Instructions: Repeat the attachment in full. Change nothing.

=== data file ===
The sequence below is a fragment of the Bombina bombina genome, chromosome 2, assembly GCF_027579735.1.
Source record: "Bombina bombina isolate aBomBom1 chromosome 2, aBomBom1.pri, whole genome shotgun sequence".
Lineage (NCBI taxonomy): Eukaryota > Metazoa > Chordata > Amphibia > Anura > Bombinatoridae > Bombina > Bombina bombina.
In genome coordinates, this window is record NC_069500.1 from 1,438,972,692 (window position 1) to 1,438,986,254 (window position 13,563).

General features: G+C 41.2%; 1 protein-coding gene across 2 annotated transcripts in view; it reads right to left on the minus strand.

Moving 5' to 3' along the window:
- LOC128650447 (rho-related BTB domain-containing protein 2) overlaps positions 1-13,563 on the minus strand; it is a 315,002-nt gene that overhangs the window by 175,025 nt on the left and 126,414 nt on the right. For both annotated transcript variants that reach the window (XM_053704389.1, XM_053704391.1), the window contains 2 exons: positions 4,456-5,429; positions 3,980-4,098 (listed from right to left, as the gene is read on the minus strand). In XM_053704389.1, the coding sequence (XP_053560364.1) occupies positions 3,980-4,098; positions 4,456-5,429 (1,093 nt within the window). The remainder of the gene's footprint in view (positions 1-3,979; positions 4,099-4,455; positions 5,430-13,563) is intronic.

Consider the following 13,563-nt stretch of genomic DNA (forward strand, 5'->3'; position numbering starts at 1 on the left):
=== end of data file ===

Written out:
The sequence below is a fragment of the Bombina bombina genome, chromosome 2, assembly GCF_027579735.1.
Source record: "Bombina bombina isolate aBomBom1 chromosome 2, aBomBom1.pri, whole genome shotgun sequence".
Lineage (NCBI taxonomy): Eukaryota > Metazoa > Chordata > Amphibia > Anura > Bombinatoridae > Bombina > Bombina bombina.
In genome coordinates, this window is record NC_069500.1 from 1,438,972,692 (window position 1) to 1,438,986,254 (window position 13,563).

General features: G+C 41.2%; 1 protein-coding gene across 2 annotated transcripts in view; it reads right to left on the minus strand.

Moving 5' to 3' along the window:
- LOC128650447 (rho-related BTB domain-containing protein 2) overlaps positions 1-13,563 on the minus strand; it is a 315,002-nt gene that overhangs the window by 175,025 nt on the left and 126,414 nt on the right. For both annotated transcript variants that reach the window (XM_053704389.1, XM_053704391.1), the window contains 2 exons: positions 4,456-5,429; positions 3,980-4,098 (listed from right to left, as the gene is read on the minus strand). In XM_053704389.1, the coding sequence (XP_053560364.1) occupies positions 3,980-4,098; positions 4,456-5,429 (1,093 nt within the window). The remainder of the gene's footprint in view (positions 1-3,979; positions 4,099-4,455; positions 5,430-13,563) is intronic.

Consider the following 13,563-nt stretch of genomic DNA (forward strand, 5'->3'; position numbering starts at 1 on the left):